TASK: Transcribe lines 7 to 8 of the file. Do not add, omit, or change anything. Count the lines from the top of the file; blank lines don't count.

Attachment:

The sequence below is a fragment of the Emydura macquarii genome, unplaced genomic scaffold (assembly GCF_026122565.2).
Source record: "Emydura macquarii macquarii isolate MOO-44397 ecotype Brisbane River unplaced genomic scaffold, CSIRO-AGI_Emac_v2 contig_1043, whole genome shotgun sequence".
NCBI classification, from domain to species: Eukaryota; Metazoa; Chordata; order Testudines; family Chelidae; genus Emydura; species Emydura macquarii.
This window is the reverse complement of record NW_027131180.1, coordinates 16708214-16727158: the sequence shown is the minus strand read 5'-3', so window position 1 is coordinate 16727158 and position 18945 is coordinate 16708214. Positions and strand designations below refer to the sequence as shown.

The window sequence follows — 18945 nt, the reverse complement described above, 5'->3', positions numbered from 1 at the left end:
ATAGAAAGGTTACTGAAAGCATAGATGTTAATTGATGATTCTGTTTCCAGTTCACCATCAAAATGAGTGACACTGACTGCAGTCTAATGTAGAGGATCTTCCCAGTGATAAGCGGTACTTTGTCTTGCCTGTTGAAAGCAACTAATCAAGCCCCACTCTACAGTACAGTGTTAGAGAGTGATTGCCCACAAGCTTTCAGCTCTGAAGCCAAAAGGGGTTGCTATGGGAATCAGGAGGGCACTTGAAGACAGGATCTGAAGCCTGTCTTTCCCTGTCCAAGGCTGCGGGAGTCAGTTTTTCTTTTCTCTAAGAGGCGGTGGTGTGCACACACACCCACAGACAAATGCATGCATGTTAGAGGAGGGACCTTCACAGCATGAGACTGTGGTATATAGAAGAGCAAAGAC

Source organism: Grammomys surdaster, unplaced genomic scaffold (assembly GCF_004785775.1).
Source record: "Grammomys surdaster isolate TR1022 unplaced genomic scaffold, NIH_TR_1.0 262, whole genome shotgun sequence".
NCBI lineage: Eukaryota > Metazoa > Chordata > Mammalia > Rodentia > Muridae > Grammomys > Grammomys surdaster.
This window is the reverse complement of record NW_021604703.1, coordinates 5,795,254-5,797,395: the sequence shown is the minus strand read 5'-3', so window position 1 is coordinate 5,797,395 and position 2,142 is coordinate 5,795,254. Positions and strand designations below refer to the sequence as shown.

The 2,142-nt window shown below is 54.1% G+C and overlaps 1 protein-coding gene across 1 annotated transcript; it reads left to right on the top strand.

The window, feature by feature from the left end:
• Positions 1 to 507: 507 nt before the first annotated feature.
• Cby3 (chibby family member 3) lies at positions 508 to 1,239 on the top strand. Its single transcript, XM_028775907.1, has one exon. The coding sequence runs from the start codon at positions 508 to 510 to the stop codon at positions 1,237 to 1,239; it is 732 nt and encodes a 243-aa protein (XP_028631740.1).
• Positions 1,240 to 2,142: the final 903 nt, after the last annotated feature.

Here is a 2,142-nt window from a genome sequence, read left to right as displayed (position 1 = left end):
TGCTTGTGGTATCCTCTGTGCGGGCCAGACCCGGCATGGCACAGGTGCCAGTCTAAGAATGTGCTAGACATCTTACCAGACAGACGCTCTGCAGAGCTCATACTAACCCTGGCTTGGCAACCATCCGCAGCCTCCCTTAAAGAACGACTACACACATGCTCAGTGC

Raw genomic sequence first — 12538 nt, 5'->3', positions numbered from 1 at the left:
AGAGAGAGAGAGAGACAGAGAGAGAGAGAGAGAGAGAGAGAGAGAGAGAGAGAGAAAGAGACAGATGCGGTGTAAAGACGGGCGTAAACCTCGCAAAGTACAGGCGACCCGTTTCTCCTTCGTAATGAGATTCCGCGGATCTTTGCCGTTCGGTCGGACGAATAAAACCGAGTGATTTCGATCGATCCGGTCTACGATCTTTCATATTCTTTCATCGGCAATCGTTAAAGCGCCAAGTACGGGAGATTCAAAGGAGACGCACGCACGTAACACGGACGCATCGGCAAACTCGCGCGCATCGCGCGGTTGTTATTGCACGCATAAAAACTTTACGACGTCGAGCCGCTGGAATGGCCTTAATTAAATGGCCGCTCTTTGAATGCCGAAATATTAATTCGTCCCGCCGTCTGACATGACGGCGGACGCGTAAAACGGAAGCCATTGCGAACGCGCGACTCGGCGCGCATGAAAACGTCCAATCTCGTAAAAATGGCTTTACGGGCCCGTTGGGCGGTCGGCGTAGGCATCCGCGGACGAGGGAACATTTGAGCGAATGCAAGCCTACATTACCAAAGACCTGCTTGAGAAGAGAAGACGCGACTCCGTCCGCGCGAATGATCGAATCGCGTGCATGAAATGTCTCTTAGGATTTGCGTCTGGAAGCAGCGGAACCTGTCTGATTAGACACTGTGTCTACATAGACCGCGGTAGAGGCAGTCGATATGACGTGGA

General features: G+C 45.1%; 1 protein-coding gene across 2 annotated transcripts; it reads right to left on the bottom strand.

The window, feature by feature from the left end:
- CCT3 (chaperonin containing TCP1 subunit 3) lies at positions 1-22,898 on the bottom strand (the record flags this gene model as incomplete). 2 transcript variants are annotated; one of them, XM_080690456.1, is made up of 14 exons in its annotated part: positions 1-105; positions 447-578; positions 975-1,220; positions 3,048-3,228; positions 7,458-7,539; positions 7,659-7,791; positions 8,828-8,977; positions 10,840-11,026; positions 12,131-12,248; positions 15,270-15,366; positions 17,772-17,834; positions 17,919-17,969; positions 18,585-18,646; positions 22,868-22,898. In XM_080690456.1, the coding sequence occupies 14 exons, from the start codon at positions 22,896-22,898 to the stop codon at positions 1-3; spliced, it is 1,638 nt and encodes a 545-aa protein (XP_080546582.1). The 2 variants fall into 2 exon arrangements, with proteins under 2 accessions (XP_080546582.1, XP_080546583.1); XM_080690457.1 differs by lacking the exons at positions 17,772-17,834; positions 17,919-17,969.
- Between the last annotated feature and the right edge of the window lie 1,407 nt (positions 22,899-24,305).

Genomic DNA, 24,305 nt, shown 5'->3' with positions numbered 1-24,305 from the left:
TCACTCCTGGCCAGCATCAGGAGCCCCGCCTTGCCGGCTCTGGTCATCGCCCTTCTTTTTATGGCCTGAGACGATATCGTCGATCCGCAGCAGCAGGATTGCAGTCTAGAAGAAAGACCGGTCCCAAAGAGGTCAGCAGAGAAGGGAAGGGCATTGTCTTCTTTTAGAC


Source organism: Grammomys surdaster, unplaced genomic scaffold (assembly GCF_004785775.1).
Source record: "Grammomys surdaster isolate TR1022 unplaced genomic scaffold, NIH_TR_1.0 262, whole genome shotgun sequence".